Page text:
Food and Medical Emergency

Venezuela’s economic situation has become so desperate that the Maduro regime is unable to adequately supply food and medicine to the country’s citizens. Currency controls and a reliance on imports have severely restricted even the most basic goods reaching Venezuelan stores. Meanwhile, hyperinflation, which is predicted to reach as high as 720 per cent this year, leaves Venezuelans with little purchasing power.

Empty shelves and desperation  

In late 2014, Venezuela’s government introduced rationing, even for basics such as cooking oil and milk. However, far from stabilizing the situation, conditions have only deteriorated since then, with shortages becoming ever more acute. 2015 was marked by huge lines outside stores, as Venezuelans became accustomed to waiting for many hours in order to purchase staple items including rice and laundry soap. 

As Venezuelans became more desperate, their frustration inevitably spilled over. In the first half of 2015, an independent monitoring group recorded 56 lootings and 76 attempted looting at stores. However, the Venezuelan government has stubbornly refused to recognize that a genuine crisis exists, let alone take concrete steps to relieve the suffering. It has rejected the opposition-dominated legislature’s declaration of a “nutritional emergency,” which would trigger a push towards desperately needed food imports.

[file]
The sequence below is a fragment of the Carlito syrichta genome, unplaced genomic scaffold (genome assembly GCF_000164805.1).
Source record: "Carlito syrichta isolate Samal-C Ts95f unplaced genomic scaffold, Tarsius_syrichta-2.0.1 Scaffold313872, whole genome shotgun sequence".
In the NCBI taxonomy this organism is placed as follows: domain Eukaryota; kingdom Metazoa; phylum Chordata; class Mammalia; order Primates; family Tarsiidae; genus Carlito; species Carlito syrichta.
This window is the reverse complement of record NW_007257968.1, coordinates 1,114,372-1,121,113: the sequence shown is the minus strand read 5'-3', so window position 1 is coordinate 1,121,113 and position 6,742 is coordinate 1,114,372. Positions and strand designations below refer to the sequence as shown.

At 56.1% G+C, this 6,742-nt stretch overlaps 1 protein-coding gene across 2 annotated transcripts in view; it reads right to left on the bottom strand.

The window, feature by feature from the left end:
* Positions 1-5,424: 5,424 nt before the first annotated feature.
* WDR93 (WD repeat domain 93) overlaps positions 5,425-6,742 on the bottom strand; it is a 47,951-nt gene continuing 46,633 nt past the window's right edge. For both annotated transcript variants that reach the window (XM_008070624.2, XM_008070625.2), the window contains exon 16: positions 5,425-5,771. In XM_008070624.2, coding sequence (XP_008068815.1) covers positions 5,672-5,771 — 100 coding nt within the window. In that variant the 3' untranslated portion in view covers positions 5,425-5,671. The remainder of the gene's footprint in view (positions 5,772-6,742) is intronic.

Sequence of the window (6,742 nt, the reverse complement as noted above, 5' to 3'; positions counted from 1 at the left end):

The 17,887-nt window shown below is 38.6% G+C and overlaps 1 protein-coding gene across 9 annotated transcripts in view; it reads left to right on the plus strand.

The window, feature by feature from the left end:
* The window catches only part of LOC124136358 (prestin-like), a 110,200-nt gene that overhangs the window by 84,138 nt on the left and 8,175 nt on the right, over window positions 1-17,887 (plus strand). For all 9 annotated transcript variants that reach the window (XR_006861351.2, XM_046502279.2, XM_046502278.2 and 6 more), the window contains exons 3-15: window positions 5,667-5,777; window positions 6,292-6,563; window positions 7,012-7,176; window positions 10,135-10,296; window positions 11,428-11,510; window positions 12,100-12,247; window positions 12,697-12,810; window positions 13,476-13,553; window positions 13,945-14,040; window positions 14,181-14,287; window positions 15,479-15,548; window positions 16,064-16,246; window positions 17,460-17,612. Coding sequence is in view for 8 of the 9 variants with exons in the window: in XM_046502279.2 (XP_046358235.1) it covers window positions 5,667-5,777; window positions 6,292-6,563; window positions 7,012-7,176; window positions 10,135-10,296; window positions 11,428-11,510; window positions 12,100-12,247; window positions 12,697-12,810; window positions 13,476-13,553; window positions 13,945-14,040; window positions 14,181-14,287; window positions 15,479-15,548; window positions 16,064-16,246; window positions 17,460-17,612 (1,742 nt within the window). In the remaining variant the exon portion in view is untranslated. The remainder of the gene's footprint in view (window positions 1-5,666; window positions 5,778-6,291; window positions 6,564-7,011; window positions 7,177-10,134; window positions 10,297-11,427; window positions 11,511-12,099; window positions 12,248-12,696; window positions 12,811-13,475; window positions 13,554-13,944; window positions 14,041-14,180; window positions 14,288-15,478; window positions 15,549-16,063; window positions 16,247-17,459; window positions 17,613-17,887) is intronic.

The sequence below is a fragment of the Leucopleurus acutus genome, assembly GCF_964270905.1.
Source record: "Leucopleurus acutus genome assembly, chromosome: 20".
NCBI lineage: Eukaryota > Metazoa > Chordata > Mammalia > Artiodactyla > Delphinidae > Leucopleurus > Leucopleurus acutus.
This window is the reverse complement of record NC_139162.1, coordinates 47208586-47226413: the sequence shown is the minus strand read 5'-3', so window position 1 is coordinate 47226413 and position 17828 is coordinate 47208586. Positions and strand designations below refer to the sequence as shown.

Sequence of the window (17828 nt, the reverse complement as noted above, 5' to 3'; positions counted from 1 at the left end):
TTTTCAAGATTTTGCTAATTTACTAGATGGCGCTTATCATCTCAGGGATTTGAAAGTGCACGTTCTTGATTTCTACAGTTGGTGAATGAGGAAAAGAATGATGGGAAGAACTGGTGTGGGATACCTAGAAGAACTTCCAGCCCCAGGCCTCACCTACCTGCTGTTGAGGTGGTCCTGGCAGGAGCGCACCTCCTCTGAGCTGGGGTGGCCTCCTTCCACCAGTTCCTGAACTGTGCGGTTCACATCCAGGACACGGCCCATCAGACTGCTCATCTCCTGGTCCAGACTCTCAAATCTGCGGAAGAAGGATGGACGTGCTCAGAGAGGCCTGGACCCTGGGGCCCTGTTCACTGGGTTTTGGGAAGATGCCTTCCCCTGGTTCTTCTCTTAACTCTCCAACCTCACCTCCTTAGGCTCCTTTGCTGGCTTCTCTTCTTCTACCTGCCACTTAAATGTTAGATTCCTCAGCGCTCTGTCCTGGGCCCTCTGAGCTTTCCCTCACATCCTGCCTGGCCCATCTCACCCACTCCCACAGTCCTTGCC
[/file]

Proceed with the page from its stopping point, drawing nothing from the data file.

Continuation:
Meanwhile, there are reports that government officials have confiscated mobile phones in stores in order to prevent images of empty shelves from reaching social media. Maduro himself has even gone as far as to blame a United States “conspiracy” for the death of a 21-year-old in a supermarket riot in 2015. Meanwhile, pro-Maduro parliamentary members say that the greed of private companies is responsible for the food chaos. 

Medical shortages endangering lives

Just as basic foodstuffs are not reaching Venezuelans, nor are crucial medical supplies. In 2015, parents of children suffering from cancer began to demonstrate in front of a children’s hospital in the capital Caracas, to protest the country’s shortage of chemotherapy treatments. At the same time, it was reported that tens of thousands of Venezuelans with HIV had no access to antiretroviral drugs. 

The situation has since gotten worse, with basic medical shortages widespread. Venezuela’s leading trade group of pharmacies said that 90 per cent of medicines are scarce. The cost to life is becoming very real. The Central Hospital in the western city of San Cristobal recently reported that six babies died due to shortages of medicines and respirators. 

And things threaten to deteriorate further. The government claims that Venezuela has just 5,000 cases of the Zika virus which has gripped the region, while opposition figures put the figure at between 400,000 and 500,000 cases. There are reports that large numbers of Venezuelans are crossing the border to Colombia for treatment for Zika, with Venezuela woefully unequipped.